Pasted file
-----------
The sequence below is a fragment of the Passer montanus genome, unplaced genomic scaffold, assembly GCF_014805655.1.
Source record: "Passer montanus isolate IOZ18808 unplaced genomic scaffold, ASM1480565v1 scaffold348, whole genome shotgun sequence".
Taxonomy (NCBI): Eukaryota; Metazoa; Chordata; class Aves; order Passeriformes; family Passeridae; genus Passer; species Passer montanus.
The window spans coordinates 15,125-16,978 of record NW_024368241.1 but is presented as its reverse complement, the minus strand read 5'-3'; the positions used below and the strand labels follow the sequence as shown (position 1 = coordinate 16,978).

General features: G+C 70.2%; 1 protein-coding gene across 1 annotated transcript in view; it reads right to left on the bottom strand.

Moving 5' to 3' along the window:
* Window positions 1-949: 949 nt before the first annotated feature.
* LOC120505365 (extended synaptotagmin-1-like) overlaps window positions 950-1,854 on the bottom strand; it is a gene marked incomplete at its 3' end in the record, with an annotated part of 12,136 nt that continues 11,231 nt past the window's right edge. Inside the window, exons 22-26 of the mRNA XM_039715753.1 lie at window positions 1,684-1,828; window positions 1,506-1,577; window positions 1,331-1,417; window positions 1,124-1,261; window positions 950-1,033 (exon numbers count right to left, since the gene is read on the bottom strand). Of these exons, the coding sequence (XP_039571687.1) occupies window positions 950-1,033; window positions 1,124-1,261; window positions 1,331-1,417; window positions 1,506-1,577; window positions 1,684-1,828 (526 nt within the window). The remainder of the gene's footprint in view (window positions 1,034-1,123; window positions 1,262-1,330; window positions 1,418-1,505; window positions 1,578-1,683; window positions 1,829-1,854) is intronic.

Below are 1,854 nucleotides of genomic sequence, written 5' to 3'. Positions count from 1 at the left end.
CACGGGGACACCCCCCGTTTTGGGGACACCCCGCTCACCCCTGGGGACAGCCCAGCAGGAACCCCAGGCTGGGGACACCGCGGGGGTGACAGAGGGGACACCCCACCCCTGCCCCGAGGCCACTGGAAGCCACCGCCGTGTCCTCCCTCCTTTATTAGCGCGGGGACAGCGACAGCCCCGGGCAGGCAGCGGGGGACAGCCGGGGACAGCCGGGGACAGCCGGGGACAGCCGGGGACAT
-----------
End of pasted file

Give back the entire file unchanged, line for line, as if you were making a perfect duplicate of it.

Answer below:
The sequence below is a fragment of the Passer montanus genome, unplaced genomic scaffold, assembly GCF_014805655.1.
Source record: "Passer montanus isolate IOZ18808 unplaced genomic scaffold, ASM1480565v1 scaffold348, whole genome shotgun sequence".
Taxonomy (NCBI): Eukaryota; Metazoa; Chordata; class Aves; order Passeriformes; family Passeridae; genus Passer; species Passer montanus.
The window spans coordinates 15,125-16,978 of record NW_024368241.1 but is presented as its reverse complement, the minus strand read 5'-3'; the positions used below and the strand labels follow the sequence as shown (position 1 = coordinate 16,978).

General features: G+C 70.2%; 1 protein-coding gene across 1 annotated transcript in view; it reads right to left on the bottom strand.

Moving 5' to 3' along the window:
* Window positions 1-949: 949 nt before the first annotated feature.
* LOC120505365 (extended synaptotagmin-1-like) overlaps window positions 950-1,854 on the bottom strand; it is a gene marked incomplete at its 3' end in the record, with an annotated part of 12,136 nt that continues 11,231 nt past the window's right edge. Inside the window, exons 22-26 of the mRNA XM_039715753.1 lie at window positions 1,684-1,828; window positions 1,506-1,577; window positions 1,331-1,417; window positions 1,124-1,261; window positions 950-1,033 (exon numbers count right to left, since the gene is read on the bottom strand). Of these exons, the coding sequence (XP_039571687.1) occupies window positions 950-1,033; window positions 1,124-1,261; window positions 1,331-1,417; window positions 1,506-1,577; window positions 1,684-1,828 (526 nt within the window). The remainder of the gene's footprint in view (window positions 1,034-1,123; window positions 1,262-1,330; window positions 1,418-1,505; window positions 1,578-1,683; window positions 1,829-1,854) is intronic.

Below are 1,854 nucleotides of genomic sequence, written 5' to 3'. Positions count from 1 at the left end.
CACGGGGACACCCCCCGTTTTGGGGACACCCCGCTCACCCCTGGGGACAGCCCAGCAGGAACCCCAGGCTGGGGACACCGCGGGGGTGACAGAGGGGACACCCCACCCCTGCCCCGAGGCCACTGGAAGCCACCGCCGTGTCCTCCCTCCTTTATTAGCGCGGGGACAGCGACAGCCCCGGGCAGGCAGCGGGGGACAGCCGGGGACAGCCGGGGACAGCCGGGGACAGCCGGGGACAT